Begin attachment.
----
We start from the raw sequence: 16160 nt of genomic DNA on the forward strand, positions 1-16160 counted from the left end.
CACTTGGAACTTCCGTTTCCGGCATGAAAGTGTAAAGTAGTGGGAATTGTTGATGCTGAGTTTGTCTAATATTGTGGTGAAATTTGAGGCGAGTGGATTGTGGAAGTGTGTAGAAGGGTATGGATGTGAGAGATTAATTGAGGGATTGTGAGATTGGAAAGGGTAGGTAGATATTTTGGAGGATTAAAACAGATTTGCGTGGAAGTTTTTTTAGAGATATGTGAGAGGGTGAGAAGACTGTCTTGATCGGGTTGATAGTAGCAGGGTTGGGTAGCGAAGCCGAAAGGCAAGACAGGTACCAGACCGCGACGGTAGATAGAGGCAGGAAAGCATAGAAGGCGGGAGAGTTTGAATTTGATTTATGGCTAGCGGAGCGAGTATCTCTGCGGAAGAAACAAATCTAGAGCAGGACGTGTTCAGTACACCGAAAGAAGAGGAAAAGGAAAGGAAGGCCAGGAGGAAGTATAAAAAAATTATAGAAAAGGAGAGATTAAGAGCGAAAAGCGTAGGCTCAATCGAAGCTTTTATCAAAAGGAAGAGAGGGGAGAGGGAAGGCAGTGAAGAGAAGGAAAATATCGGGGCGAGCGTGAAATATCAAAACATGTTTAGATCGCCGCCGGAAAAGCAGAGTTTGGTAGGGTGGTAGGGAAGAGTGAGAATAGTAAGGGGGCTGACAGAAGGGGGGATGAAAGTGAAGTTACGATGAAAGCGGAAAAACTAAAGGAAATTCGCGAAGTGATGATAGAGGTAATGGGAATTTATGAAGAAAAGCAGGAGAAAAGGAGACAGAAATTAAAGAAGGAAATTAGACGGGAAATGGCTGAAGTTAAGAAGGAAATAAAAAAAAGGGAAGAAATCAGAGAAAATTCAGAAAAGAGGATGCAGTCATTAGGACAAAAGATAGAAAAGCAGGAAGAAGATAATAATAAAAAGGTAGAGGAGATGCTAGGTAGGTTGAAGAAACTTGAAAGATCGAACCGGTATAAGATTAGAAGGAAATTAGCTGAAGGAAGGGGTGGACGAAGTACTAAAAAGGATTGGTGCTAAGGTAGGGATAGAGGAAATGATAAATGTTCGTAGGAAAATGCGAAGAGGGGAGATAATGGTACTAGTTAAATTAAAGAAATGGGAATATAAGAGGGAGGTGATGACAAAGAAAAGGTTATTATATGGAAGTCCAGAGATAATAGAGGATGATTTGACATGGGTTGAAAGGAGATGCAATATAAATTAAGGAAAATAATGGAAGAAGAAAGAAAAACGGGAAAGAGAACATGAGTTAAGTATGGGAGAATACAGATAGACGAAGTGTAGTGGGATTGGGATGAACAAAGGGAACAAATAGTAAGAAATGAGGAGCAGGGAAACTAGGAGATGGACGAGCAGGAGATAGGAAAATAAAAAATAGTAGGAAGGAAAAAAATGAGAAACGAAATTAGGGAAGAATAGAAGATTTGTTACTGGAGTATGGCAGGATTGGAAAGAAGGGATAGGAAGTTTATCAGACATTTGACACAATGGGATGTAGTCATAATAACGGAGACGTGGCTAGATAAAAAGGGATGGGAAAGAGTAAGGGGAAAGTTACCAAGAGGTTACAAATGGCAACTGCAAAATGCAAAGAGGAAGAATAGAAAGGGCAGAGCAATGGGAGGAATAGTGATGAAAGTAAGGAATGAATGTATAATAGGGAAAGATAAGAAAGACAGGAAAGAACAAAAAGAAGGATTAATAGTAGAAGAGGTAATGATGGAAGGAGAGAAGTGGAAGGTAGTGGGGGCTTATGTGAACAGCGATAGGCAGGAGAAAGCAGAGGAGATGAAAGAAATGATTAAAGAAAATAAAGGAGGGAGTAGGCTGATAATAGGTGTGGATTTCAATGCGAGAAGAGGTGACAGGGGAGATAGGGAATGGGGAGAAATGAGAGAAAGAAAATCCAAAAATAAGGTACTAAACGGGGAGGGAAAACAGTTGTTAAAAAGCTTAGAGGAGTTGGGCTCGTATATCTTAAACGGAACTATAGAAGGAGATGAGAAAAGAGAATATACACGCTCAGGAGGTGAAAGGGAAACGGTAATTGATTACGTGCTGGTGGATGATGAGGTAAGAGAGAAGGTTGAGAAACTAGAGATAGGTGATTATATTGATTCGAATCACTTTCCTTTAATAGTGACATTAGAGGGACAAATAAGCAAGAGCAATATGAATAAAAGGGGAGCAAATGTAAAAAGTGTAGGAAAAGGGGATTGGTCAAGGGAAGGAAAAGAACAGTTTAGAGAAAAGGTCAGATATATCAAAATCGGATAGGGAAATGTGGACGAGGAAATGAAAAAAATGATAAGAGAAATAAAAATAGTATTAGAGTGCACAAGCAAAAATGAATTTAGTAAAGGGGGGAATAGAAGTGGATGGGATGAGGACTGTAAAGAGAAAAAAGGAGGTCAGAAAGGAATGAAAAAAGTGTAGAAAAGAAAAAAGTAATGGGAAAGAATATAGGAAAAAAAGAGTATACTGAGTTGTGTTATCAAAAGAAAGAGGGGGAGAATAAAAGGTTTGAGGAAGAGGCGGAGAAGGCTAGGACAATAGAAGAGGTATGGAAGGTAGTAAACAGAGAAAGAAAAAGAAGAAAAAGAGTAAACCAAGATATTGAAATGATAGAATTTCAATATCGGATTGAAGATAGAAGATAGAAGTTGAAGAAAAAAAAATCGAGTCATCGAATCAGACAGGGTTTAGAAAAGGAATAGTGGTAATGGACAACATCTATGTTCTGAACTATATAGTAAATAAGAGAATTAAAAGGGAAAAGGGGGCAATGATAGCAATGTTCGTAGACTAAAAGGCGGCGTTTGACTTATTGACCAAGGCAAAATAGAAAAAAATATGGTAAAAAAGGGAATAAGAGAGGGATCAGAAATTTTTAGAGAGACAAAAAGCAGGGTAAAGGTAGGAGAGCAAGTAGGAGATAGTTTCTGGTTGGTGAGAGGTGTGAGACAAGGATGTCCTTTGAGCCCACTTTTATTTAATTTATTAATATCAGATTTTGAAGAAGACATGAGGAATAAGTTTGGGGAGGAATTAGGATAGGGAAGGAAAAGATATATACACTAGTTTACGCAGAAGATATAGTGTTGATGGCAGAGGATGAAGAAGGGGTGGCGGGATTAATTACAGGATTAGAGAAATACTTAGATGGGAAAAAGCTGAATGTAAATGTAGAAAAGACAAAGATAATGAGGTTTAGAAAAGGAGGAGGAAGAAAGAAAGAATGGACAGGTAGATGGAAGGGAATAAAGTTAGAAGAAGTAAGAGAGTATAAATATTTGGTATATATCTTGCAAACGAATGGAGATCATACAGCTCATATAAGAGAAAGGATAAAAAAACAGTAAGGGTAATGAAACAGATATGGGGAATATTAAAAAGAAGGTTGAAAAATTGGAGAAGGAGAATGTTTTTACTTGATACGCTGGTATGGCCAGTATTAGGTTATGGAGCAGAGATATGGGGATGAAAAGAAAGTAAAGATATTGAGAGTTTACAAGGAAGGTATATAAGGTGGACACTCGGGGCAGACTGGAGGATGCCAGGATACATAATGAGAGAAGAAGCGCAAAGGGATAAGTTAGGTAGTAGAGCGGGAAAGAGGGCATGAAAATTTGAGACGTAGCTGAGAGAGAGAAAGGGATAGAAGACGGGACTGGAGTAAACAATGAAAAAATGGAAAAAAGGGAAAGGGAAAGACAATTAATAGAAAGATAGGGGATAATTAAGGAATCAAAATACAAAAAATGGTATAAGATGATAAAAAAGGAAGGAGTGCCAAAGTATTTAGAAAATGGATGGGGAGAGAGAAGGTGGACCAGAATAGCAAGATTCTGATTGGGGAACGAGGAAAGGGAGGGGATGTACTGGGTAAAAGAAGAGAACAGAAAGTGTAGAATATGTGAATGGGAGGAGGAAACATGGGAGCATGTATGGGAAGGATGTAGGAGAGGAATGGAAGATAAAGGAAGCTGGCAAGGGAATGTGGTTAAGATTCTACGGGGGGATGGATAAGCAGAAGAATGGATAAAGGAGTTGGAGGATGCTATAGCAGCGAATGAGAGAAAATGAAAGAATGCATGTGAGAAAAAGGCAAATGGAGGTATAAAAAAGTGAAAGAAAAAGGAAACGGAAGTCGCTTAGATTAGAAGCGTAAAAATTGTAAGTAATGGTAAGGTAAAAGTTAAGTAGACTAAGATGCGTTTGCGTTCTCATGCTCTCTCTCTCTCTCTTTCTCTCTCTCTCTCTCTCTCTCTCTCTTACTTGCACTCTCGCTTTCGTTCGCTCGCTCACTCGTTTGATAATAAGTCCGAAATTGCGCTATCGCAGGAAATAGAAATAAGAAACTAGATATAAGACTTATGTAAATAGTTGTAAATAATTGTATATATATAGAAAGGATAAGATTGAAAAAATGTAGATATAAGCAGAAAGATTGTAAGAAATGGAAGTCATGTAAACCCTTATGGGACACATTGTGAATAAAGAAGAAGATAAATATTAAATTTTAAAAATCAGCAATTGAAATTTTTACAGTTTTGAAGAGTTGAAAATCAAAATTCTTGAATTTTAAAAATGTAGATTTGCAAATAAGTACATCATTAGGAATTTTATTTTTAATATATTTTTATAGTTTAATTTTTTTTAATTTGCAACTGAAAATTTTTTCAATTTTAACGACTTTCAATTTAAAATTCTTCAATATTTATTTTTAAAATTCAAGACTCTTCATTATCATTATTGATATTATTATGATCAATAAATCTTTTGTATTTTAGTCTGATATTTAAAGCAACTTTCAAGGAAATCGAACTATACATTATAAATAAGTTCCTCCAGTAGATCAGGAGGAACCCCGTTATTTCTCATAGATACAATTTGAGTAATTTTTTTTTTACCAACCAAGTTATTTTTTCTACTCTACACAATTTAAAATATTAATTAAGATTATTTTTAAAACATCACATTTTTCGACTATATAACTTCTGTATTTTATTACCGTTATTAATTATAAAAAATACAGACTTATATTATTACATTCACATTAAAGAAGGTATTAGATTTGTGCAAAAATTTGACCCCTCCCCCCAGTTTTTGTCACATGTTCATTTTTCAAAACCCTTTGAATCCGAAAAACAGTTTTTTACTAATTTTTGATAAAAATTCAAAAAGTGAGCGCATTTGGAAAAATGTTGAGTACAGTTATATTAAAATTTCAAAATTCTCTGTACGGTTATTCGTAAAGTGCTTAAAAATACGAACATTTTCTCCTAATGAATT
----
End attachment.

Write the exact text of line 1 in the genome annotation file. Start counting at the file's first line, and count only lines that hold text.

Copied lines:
We start from the raw sequence: 16160 nt of genomic DNA on the forward strand, positions 1-16160 counted from the left end.